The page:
FullSizeRender-1What’s popular right now at the Cottage Book Shop? Bestsellers include A Man Called Ove (Fredrik Backman), The Red Notebook (Antoine Laurain), Leaving Time (Jodi Picoult), The Martian (Andy Weir), Ordinary Grace (William Kent Kreuger), Lisette’s List (Susan Vreeland), The Boys in the Boat (Daniel James Brown), and My Salinger Year (Joanna Rakoff) — all great choices for vacation reading. Local interest books are big sellers as well, including gorgeous photography books (Ice Caves of Leelenau), children’s picture books (Petoskey Stone Soup) and field guides (Birds of Michigan).

9780143127666Not surprisingly, Harper Lee’s Go Set a Watchman has been selling briskly — and Sue had a great turnout for a screening of the film version of To Kill a Mockingbird the night before the release of Go Set a Watchman. I haven’t read it yet . . . unfortunately, I’ve read so many articles about the book that I can’t imagine enjoying it. Too many preconceived notions can spoil the excitement of starting a brand new book. I did enjoy, and wholeheartedly recommend, Marja Mills’s The Mockingbird Next Door, a delightful account of Mills’s friendship with Harper Lee and her sister.

I suggested The Mockingbird Next Door for the September selection for the Cottage’s Book of the Month Club. (But maybe it’s not a good suggestion — maybe everyone has heard enough about Harper Lee?) Every month, club members receive a paperback in the mail. Sue and her staff try to pick high-quality books with broad appeal. The August choice is  a wonderful one — Neverhome, by Laird Hunt, a lyrical novel about a farmer’s wife who leaves her husband behind to fight for the Union in the Civil War.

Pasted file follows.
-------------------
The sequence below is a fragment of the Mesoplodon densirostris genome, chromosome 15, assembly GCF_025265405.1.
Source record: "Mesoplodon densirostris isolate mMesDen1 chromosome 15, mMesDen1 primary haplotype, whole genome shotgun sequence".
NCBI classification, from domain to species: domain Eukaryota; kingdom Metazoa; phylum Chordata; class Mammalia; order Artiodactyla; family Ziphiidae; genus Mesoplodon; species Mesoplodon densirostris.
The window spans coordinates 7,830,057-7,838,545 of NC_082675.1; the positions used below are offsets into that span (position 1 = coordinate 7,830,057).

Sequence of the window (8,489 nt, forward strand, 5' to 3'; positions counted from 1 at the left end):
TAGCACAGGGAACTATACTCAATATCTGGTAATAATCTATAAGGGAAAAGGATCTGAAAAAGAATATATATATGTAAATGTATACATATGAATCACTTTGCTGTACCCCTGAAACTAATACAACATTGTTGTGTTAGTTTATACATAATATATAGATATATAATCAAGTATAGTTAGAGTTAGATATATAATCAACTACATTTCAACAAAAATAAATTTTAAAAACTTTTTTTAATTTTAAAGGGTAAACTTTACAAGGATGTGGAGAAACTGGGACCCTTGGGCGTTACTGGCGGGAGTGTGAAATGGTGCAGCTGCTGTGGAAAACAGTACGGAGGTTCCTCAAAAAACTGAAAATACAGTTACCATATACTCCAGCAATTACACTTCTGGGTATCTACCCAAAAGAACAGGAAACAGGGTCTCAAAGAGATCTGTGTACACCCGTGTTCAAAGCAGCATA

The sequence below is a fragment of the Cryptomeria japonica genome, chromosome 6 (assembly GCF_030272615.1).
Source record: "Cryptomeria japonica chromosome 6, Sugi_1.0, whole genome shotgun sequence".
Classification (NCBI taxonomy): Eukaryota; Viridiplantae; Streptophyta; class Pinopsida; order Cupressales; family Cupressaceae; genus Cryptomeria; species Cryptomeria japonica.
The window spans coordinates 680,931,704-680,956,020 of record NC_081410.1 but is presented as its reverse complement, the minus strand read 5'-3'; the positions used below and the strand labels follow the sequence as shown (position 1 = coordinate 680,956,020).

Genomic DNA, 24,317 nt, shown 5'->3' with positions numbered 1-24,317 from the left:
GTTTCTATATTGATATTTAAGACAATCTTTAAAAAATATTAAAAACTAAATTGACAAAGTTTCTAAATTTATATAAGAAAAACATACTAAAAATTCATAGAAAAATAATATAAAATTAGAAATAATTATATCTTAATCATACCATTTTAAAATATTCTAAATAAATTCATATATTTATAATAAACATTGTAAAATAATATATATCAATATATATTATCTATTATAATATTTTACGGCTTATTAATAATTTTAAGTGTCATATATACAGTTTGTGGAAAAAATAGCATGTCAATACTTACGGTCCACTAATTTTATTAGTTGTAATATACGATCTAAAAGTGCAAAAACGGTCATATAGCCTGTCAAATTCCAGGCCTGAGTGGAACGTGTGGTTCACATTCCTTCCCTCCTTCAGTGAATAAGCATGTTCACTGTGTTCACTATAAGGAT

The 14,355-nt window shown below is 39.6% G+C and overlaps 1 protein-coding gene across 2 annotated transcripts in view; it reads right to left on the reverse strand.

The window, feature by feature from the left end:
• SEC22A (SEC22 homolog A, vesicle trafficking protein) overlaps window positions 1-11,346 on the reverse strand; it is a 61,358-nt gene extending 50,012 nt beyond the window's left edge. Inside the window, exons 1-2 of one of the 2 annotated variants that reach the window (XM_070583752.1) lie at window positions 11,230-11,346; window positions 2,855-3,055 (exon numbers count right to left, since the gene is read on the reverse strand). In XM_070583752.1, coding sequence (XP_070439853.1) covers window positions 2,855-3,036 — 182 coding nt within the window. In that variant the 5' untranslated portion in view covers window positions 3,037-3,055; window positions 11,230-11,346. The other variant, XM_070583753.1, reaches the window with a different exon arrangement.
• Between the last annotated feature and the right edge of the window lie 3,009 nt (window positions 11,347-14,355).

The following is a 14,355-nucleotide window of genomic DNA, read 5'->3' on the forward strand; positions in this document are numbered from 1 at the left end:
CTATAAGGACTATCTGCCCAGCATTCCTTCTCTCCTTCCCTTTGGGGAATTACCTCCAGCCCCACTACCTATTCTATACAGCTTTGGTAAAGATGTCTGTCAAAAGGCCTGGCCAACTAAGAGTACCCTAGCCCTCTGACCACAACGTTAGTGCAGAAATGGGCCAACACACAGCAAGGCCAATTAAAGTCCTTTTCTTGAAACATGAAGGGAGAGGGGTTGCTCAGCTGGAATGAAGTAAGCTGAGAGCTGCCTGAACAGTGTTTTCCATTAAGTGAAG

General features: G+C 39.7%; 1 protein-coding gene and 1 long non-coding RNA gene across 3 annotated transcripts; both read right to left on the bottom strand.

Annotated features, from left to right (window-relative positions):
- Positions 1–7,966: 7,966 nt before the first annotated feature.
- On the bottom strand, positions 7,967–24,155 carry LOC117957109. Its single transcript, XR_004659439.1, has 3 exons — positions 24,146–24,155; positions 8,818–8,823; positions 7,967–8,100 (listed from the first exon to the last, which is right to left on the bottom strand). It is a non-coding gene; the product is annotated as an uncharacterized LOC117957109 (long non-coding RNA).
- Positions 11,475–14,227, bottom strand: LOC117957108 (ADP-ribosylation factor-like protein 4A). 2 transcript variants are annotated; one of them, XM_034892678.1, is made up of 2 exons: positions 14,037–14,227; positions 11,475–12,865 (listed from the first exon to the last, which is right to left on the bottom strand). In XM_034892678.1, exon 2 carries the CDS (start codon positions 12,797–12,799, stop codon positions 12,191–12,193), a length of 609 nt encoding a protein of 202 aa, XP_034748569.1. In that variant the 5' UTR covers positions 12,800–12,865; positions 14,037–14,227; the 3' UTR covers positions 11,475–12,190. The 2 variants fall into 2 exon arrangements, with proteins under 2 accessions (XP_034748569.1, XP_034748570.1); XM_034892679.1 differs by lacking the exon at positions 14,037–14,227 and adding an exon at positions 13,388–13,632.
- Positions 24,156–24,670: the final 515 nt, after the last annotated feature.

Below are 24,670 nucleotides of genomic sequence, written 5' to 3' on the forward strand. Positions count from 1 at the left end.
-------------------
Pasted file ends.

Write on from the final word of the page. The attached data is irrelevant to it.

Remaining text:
I can’t wait to go back to the Cottage Book Shop — maybe in the winter, when the little log cabin will be buried in snow? I’d love to hear which bookstores you’ve visited on your vacations.

5 Books NOT To Give This Holiday Season

Books for the holiday book drive in Glen Arbor, Michigan
Books for the holiday book drive in Glen Arbor, Michigan

A book is a gift you can open again and again.  Garrison Keillor

Books make great gifts because they have whole worlds inside of them.  Neil Gaiman

Garrison Keillor and Neil Gaiman both state what we booksellers believe with all our hearts: books make the best gifts. But books, like all gifts, can be tricky to choose. There’s no such thing as one size fits all when it comes to books. We all have books sitting on our shelves that were given with the best of intentions — and that we will never open, much less again and again. I feel a little twinge of guilt every time I see the bright yellow cover of Heaven is for Real in my stack. I know I’m never going to read it . . . but it was a gift, and I can’t bring myself to donate it to the library book sale. That book isn’t my cup of tea, but at least it’s not insulting. I have a friend who actually received a book on weight loss as a birthday present. (She’s not overweight, but which is worse? Giving a diet book to someone who’s overweight or someone who’s not?)